For players who may find themselves fatigued by endless exploration, engaging in story quests is a recommended alternative. Atlas Fallen offers three types of quests: the main quest (Golden), side quests (blue), and errands (green). Main quests progress the storyline, while side quests and errands contribute to expanding the game’s universe. Although some side quests may involve saving NPCs or collecting specific items, the quality of these quests varies. Nevertheless, the game manages to present intriguing side quests, particularly given its unique world and initially confusing storyline. Errand quests are provided by NPCs, and completing them rewards players with items that enhance their abilities. In addition, players have the freedom to tackle quests in any order they choose, as there is no sense of urgency associated with completing them. Finishing quests not only yields beneficial items but also presents the opportunity to acquire armors with improved stats, valuable items, and essence, which can aid players in defeating formidable foes.
**Fast-Paced Hack-n-Slash Gameplay: Combat System and Mechanics**
To complement the exploration and questing aspects of Atlas Fallen, the game introduces a fast-paced hack-n-slash combat system. Reminiscent of THQ Nordic’s Darksiders series, the combat system may feel slightly rigid at times, but it ultimately stands as the game’s strongest feature and potential saving grace. Players can perform four types of attacks: primary attacks, secondary attacks, stronger alternative attacks triggered by holding down the primary attack button, and mid-air juggles. Mastering the art of combining these attacks enables players to execute impressive combos against enemies. Moreover, the game allows players to acquire different weapons to diversify their combat arsenal, further enhancing the combat experience.
But Deck 13 didn’t stop at just providing a robust combat system. To add variety and depth, Atlas Fallen introduces a Momentum bar located below the player’s health, which empowers standard attacks and enables the use of boons from selected essence stones. This meter gradually depletes when players take damage or remain out of combat. Additionally, the Momentum meter grants players the ability to unleash a powerful attack. The essence stones, obtained through exploration and quest completion, contribute to altering combat performance. Different essence stones offer unique abilities such as summoning sand tornadoes to attack enemies, enhancing defense, or executing specialized attacks. The game allows players to prepare three presets, each equipped with different unlocked weapons, essence stones, and idols. A hassle-free switch between presets outside of combat further expands the combat mechanics of Atlas Fallen, encouraging players to experiment and explore diverse combat styles.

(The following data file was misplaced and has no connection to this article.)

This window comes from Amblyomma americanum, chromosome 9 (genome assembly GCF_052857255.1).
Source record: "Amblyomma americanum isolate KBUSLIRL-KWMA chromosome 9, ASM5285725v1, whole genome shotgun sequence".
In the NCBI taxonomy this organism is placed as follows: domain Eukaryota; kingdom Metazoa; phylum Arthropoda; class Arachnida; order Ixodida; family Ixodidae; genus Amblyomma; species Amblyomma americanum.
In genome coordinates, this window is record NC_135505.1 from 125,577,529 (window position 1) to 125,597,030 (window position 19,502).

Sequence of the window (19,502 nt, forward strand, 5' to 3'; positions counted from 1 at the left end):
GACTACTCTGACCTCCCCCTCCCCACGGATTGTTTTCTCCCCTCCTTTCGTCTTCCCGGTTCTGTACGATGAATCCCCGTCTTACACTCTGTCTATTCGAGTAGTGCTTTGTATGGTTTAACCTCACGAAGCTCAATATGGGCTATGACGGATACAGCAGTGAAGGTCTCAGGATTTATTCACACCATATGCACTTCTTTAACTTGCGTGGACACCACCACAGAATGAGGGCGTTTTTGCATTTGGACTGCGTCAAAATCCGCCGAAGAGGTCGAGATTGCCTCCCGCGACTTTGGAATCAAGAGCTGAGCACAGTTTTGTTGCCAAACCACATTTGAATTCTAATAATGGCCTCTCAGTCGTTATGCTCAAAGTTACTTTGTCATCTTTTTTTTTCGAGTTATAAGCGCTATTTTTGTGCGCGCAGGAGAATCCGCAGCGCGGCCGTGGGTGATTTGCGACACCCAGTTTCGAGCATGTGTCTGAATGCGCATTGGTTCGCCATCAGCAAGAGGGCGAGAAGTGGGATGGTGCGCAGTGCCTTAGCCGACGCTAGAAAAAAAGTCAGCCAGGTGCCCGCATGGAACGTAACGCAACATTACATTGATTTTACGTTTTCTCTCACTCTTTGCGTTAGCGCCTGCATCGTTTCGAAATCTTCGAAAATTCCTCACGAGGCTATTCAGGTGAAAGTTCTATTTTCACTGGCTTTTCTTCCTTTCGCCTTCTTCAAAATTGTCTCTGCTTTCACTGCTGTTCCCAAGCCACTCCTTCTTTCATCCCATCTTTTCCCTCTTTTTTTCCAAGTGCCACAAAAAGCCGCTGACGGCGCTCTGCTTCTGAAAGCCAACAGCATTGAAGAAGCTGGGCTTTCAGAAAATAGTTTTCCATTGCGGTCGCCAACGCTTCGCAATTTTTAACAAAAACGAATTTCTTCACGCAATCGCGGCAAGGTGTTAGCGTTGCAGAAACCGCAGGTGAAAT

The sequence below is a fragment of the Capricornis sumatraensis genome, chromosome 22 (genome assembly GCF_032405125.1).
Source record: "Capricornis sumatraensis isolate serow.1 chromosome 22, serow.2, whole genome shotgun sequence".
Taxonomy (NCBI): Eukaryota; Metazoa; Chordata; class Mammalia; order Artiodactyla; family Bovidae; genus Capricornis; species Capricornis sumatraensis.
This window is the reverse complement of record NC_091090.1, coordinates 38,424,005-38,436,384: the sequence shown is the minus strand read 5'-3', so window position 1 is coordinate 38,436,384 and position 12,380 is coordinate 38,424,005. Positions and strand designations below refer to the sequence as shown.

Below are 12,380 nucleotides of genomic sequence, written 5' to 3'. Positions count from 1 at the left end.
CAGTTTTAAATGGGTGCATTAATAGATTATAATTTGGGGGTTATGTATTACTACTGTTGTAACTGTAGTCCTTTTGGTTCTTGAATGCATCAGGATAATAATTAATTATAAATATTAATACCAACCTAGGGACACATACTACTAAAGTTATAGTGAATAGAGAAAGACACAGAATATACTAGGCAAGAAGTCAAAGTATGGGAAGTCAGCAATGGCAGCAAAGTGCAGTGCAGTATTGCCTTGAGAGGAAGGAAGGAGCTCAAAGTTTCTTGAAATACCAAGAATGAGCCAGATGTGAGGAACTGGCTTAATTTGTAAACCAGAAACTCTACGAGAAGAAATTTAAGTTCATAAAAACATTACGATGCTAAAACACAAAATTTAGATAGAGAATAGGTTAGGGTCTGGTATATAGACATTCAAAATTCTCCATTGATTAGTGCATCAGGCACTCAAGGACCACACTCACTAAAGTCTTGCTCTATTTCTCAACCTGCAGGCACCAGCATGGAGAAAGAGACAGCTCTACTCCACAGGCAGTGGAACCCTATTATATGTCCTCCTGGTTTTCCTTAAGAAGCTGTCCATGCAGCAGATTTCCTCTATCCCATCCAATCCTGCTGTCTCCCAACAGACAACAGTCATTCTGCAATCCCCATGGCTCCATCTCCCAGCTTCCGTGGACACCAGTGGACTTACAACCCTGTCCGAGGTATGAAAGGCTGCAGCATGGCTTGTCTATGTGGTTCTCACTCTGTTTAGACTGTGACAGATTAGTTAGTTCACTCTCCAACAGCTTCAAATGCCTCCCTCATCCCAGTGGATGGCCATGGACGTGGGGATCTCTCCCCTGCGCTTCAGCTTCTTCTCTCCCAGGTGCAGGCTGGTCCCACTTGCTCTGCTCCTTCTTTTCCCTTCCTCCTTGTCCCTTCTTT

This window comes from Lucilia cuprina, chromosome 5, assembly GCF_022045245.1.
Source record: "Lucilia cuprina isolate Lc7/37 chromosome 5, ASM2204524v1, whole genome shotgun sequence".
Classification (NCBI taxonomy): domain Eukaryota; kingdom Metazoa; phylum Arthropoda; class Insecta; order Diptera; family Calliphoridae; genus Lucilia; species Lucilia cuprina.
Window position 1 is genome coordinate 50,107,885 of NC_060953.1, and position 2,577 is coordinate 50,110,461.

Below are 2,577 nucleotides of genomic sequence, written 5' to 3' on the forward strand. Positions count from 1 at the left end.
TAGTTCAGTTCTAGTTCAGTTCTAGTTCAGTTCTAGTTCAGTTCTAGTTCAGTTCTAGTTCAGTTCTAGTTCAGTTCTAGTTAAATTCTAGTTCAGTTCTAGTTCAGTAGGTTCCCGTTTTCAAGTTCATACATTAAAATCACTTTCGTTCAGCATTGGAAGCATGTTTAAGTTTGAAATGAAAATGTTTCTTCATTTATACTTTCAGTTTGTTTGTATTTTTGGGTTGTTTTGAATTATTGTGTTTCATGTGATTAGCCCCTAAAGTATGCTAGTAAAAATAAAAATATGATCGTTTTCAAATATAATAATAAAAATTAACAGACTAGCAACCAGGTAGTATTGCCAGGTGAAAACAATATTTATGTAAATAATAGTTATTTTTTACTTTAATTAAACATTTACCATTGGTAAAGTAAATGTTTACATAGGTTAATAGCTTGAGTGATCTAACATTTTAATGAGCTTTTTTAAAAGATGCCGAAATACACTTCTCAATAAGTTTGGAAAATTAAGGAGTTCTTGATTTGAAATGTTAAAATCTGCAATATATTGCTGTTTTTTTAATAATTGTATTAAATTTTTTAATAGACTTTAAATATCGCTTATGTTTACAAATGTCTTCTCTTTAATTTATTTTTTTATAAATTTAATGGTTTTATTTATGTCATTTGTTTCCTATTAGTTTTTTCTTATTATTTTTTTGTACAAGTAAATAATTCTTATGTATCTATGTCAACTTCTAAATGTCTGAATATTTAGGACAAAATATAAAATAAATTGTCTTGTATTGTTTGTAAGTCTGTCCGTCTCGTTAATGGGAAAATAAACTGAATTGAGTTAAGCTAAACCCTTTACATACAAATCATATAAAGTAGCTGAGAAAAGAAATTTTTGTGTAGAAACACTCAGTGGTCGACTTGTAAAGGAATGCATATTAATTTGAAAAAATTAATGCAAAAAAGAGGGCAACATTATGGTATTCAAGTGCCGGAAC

In conclusion, Atlas Fallen presents an enticing open-world RPG experience with engaging gameplay mechanics. While the storyline lacks depth and fails to fully capture the player’s interest, the game compensates with full voice acting that aids in conveying the overall narrative. Exploration in the game strikes a good balance, allowing players to indulge in the thrill of discovering hidden items without overwhelming them with endless checklist quests. The combat system serves as the game’s standout feature, offering a fast-paced hack-n-slash experience that can be further customized through the use of essence stones and varying weapon choices.
Overall, Atlas Fallen manages to capture the essence of what makes an open-world RPG enjoyable, providing players with a captivating journey through a desolate yet intriguing world. Deck 13’s attention to detail, unique mechanics, and engaging gameplay make Atlas Fallen a worthwhile addition to any RPG enthusiast’s collection. Whether you’re searching for an immersive exploration experience, intense combat encounters, or a combination of both, Atlas Fallen delivers on multiple fronts. So, embark on this epic adventure and unravel the mysteries of the fallen empire that awaits you in Atlas Fallen.